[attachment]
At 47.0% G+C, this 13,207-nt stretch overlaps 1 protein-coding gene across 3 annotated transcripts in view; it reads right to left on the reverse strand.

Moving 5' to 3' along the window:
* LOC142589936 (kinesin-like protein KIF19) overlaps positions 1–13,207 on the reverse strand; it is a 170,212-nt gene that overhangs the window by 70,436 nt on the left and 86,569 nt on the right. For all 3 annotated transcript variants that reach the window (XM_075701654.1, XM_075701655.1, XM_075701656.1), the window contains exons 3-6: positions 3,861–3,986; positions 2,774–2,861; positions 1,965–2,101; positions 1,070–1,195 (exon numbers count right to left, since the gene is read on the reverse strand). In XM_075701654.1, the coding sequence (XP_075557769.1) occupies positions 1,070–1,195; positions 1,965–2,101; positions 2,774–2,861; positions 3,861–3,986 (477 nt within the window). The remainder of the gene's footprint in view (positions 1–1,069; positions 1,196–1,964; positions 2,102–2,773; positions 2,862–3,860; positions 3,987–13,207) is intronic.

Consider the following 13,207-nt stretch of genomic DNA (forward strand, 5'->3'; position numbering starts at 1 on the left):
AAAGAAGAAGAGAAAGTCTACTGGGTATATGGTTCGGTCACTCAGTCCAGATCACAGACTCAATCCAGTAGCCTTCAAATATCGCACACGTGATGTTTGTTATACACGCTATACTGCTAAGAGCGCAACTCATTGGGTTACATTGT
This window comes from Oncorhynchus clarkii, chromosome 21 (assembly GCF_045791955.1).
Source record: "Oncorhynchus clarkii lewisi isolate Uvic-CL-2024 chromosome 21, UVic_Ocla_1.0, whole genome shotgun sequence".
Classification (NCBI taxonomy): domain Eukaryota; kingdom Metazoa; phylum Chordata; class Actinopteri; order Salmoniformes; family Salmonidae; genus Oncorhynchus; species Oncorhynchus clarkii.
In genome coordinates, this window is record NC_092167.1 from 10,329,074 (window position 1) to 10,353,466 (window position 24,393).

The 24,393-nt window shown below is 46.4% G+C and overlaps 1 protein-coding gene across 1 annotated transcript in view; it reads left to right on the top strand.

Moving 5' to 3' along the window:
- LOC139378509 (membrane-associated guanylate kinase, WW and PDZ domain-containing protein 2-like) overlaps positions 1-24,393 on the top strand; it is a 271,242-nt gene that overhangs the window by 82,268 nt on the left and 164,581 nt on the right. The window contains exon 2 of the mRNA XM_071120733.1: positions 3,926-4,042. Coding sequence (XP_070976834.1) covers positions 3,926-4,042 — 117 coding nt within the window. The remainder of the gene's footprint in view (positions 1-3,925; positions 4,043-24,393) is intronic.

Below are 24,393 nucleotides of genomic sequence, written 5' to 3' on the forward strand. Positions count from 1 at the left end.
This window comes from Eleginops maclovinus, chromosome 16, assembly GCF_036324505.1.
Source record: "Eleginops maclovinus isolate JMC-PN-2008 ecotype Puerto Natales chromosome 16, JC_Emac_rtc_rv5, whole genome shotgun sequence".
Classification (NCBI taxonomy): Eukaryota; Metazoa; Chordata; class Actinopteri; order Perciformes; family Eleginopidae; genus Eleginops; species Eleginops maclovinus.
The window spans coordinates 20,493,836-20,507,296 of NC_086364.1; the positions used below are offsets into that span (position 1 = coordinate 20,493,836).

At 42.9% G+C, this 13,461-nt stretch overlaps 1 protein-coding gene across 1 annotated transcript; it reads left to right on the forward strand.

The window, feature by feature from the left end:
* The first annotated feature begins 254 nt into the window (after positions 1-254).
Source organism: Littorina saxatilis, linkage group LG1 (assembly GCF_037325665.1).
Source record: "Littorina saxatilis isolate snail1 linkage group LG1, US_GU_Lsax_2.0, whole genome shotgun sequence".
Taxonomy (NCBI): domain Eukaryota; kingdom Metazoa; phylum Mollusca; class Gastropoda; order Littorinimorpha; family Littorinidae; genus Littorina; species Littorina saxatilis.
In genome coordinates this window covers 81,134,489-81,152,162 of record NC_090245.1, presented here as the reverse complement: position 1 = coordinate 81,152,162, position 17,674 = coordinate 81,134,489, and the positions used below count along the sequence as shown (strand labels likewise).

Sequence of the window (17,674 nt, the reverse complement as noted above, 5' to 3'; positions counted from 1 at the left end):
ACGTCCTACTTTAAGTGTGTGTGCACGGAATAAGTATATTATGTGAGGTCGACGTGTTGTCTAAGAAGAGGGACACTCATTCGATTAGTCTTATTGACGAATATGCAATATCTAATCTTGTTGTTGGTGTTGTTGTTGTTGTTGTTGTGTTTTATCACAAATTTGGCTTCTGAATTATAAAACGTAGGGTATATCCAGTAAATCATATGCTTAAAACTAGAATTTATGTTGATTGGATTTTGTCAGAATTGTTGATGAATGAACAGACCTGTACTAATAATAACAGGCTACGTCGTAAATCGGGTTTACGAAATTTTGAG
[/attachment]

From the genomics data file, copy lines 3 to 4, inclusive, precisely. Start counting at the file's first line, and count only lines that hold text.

* LOC142589936 (kinesin-like protein KIF19) overlaps positions 1–13,207 on the reverse strand; it is a 170,212-nt gene that overhangs the window by 70,436 nt on the left and 86,569 nt on the right. For all 3 annotated transcript variants that reach the window (XM_075701654.1, XM_075701655.1, XM_075701656.1), the window contains exons 3-6: positions 3,861–3,986; positions 2,774–2,861; positions 1,965–2,101; positions 1,070–1,195 (exon numbers count right to left, since the gene is read on the reverse strand). In XM_075701654.1, the coding sequence (XP_075557769.1) occupies positions 1,070–1,195; positions 1,965–2,101; positions 2,774–2,861; positions 3,861–3,986 (477 nt within the window). The remainder of the gene's footprint in view (positions 1–1,069; positions 1,196–1,964; positions 2,102–2,773; positions 2,862–3,860; positions 3,987–13,207) is intronic.

Consider the following 13,207-nt stretch of genomic DNA (forward strand, 5'->3'; position numbering starts at 1 on the left):